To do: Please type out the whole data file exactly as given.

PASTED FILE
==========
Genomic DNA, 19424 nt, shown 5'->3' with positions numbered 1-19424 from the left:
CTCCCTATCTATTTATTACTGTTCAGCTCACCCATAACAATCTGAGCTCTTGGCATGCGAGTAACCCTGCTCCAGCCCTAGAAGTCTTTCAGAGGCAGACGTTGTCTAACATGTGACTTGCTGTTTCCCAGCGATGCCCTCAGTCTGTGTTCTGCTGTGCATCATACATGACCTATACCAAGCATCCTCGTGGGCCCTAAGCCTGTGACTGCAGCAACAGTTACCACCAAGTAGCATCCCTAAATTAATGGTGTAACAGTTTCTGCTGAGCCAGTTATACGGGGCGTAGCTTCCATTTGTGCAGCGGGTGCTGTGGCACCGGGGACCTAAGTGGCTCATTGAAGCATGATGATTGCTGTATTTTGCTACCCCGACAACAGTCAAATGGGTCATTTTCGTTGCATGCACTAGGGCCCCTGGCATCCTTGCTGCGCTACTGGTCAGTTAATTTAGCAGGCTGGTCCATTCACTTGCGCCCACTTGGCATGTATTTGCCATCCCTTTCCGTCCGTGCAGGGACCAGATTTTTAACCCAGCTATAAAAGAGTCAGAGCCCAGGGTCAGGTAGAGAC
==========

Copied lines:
Genomic DNA, 19424 nt, shown 5'->3' with positions numbered 1-19424 from the left:
CTCCCTATCTATTTATTACTGTTCAGCTCACCCATAACAATCTGAGCTCTTGGCATGCGAGTAACCCTGCTCCAGCCCTAGAAGTCTTTCAGAGGCAGACGTTGTCTAACATGTGACTTGCTGTTTCCCAGCGATGCCCTCAGTCTGTGTTCTGCTGTGCATCATACATGACCTATACCAAGCATCCTCGTGGGCCCTAAGCCTGTGACTGCAGCAACAGTTACCACCAAGTAGCATCCCTAAATTAATGGTGTAACAGTTTCTGCTGAGCCAGTTATACGGGGCGTAGCTTCCATTTGTGCAGCGGGTGCTGTGGCACCGGGGACCTAAGTGGCTCATTGAAGCATGATGATTGCTGTATTTTGCTACCCCGACAACAGTCAAATGGGTCATTTTCGTTGCATGCACTAGGGCCCCTGGCATCCTTGCTGCGCTACTGGTCAGTTAATTTAGCAGGCTGGTCCATTCACTTGCGCCCACTTGGCATGTATTTGCCATCCCTTTCCGTCCGTGCAGGGACCAGATTTTTAACCCAGCTATAAAAGAGTCAGAGCCCAGGGTCAGGTAGAGAC